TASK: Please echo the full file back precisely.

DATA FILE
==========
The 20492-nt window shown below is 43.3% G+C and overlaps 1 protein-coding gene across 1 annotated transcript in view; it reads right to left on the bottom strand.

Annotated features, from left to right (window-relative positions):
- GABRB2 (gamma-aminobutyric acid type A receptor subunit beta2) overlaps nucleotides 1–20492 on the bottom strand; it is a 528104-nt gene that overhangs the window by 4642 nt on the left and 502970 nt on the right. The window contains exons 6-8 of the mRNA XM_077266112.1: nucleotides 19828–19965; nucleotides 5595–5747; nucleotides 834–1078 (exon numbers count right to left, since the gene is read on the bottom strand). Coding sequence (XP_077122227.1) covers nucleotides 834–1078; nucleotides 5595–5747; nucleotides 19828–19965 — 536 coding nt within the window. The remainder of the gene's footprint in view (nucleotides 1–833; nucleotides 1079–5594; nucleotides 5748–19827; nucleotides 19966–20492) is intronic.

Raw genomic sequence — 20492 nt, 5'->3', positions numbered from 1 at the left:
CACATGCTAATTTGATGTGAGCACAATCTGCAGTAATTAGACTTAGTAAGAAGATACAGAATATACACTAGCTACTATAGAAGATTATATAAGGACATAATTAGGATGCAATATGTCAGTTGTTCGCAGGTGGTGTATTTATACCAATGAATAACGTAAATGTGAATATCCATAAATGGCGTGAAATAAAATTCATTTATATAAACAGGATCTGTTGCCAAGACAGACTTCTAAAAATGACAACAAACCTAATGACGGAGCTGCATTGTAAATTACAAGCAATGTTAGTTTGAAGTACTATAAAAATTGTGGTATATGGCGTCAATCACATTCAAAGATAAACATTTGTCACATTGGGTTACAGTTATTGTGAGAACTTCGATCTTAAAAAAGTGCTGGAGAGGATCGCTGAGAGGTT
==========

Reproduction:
The 20492-nt window shown below is 43.3% G+C and overlaps 1 protein-coding gene across 1 annotated transcript in view; it reads right to left on the bottom strand.

Annotated features, from left to right (window-relative positions):
- GABRB2 (gamma-aminobutyric acid type A receptor subunit beta2) overlaps nucleotides 1–20492 on the bottom strand; it is a 528104-nt gene that overhangs the window by 4642 nt on the left and 502970 nt on the right. The window contains exons 6-8 of the mRNA XM_077266112.1: nucleotides 19828–19965; nucleotides 5595–5747; nucleotides 834–1078 (exon numbers count right to left, since the gene is read on the bottom strand). Coding sequence (XP_077122227.1) covers nucleotides 834–1078; nucleotides 5595–5747; nucleotides 19828–19965 — 536 coding nt within the window. The remainder of the gene's footprint in view (nucleotides 1–833; nucleotides 1079–5594; nucleotides 5748–19827; nucleotides 19966–20492) is intronic.

Raw genomic sequence — 20492 nt, 5'->3', positions numbered from 1 at the left:
CACATGCTAATTTGATGTGAGCACAATCTGCAGTAATTAGACTTAGTAAGAAGATACAGAATATACACTAGCTACTATAGAAGATTATATAAGGACATAATTAGGATGCAATATGTCAGTTGTTCGCAGGTGGTGTATTTATACCAATGAATAACGTAAATGTGAATATCCATAAATGGCGTGAAATAAAATTCATTTATATAAACAGGATCTGTTGCCAAGACAGACTTCTAAAAATGACAACAAACCTAATGACGGAGCTGCATTGTAAATTACAAGCAATGTTAGTTTGAAGTACTATAAAAATTGTGGTATATGGCGTCAATCACATTCAAAGATAAACATTTGTCACATTGGGTTACAGTTATTGTGAGAACTTCGATCTTAAAAAAGTGCTGGAGAGGATCGCTGAGAGGTT